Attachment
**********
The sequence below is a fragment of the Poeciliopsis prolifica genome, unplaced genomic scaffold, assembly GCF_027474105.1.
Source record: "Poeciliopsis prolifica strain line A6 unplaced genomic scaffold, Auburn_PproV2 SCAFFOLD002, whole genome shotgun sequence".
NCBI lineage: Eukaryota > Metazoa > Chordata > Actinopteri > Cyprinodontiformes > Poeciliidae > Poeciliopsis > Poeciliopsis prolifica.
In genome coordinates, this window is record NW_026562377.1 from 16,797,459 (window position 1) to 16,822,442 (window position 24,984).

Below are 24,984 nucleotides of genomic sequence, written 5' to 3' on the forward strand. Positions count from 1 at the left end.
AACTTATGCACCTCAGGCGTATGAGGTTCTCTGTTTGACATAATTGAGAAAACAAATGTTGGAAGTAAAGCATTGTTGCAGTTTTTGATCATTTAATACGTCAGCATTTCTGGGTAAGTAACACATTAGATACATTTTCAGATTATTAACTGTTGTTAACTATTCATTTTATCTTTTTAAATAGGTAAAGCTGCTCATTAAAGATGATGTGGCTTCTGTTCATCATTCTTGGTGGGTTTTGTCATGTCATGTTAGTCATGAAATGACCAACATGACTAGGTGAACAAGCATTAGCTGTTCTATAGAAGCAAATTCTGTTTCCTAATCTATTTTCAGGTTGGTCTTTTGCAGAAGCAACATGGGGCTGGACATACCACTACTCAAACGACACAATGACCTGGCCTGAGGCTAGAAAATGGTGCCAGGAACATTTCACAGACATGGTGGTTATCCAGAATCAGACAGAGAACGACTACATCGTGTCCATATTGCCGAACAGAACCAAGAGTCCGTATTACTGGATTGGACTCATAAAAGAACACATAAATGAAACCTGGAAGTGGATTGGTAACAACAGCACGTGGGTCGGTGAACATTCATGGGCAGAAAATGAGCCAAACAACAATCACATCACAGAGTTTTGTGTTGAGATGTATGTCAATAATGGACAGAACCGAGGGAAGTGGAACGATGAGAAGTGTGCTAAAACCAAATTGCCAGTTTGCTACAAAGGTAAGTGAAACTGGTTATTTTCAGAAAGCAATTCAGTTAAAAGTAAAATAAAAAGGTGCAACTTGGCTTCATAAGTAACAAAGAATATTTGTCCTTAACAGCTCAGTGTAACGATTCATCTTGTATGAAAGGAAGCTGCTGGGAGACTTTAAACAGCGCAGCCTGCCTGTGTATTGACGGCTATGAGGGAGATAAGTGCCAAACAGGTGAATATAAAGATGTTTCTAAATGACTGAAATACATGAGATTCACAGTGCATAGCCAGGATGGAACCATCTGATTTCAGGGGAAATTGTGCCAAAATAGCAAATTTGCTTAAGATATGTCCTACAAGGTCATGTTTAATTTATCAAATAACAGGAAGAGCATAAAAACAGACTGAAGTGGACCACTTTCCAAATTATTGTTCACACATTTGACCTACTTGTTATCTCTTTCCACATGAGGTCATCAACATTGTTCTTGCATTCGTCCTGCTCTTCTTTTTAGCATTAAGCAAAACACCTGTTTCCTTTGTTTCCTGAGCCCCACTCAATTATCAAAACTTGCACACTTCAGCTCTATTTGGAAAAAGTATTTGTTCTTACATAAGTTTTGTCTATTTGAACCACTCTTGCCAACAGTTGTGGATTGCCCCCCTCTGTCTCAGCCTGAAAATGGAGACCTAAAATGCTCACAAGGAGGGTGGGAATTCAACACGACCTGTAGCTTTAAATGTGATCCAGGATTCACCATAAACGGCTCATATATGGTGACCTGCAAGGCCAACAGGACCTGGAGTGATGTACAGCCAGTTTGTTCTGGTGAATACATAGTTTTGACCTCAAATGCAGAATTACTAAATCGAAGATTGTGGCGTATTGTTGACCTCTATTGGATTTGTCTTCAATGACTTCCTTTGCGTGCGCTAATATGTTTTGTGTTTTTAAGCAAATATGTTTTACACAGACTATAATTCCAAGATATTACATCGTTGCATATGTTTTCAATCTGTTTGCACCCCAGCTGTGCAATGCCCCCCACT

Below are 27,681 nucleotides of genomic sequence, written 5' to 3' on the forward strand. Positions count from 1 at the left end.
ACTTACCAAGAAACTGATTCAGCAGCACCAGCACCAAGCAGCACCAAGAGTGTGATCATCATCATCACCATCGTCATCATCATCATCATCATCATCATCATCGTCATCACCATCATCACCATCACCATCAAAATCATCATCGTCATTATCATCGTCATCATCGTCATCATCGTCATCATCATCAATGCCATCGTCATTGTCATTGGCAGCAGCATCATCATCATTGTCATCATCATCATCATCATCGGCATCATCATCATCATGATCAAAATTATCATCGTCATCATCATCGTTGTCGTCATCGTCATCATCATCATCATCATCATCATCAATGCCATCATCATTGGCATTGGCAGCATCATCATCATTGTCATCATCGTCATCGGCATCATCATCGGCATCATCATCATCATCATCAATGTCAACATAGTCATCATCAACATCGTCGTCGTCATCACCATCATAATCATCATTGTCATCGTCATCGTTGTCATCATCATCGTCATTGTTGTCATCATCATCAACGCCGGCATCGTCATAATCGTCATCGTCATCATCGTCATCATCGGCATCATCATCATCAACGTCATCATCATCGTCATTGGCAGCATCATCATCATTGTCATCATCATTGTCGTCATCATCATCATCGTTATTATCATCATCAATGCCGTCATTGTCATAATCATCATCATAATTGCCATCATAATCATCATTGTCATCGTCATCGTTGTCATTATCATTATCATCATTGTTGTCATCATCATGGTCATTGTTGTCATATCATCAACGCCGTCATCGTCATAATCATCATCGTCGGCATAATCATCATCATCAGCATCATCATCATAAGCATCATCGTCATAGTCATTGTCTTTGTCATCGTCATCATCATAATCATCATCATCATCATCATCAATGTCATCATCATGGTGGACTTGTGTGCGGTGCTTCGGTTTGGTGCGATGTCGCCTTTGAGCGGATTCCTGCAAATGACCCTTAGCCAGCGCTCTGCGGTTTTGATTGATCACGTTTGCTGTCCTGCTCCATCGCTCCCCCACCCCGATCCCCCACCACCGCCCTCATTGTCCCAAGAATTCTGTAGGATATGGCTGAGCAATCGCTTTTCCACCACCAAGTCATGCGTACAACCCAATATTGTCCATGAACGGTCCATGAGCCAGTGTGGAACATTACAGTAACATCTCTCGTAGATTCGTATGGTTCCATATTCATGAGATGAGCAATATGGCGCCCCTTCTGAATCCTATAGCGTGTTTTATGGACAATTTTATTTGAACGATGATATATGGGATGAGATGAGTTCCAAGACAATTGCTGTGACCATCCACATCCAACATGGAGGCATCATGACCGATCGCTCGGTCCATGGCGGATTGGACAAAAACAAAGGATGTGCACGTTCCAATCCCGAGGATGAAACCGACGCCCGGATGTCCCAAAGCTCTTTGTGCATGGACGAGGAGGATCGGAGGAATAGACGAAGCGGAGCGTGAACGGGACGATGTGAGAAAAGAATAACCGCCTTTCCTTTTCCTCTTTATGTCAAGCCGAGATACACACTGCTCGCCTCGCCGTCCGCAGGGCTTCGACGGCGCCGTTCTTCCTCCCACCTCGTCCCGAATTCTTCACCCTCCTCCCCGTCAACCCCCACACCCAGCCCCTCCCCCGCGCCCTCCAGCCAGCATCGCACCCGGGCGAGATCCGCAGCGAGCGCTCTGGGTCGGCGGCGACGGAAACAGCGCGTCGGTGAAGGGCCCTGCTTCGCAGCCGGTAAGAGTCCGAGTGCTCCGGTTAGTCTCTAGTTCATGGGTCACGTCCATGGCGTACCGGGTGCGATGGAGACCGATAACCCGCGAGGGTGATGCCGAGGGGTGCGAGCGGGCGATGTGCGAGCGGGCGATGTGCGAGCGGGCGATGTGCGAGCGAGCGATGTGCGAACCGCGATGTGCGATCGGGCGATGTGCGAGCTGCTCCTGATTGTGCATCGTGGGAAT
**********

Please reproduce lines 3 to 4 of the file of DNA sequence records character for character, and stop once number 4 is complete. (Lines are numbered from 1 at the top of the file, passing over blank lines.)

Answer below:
NCBI lineage: Eukaryota > Metazoa > Chordata > Actinopteri > Cyprinodontiformes > Poeciliidae > Poeciliopsis > Poeciliopsis prolifica.
In genome coordinates, this window is record NW_026562377.1 from 16,797,459 (window position 1) to 16,822,442 (window position 24,984).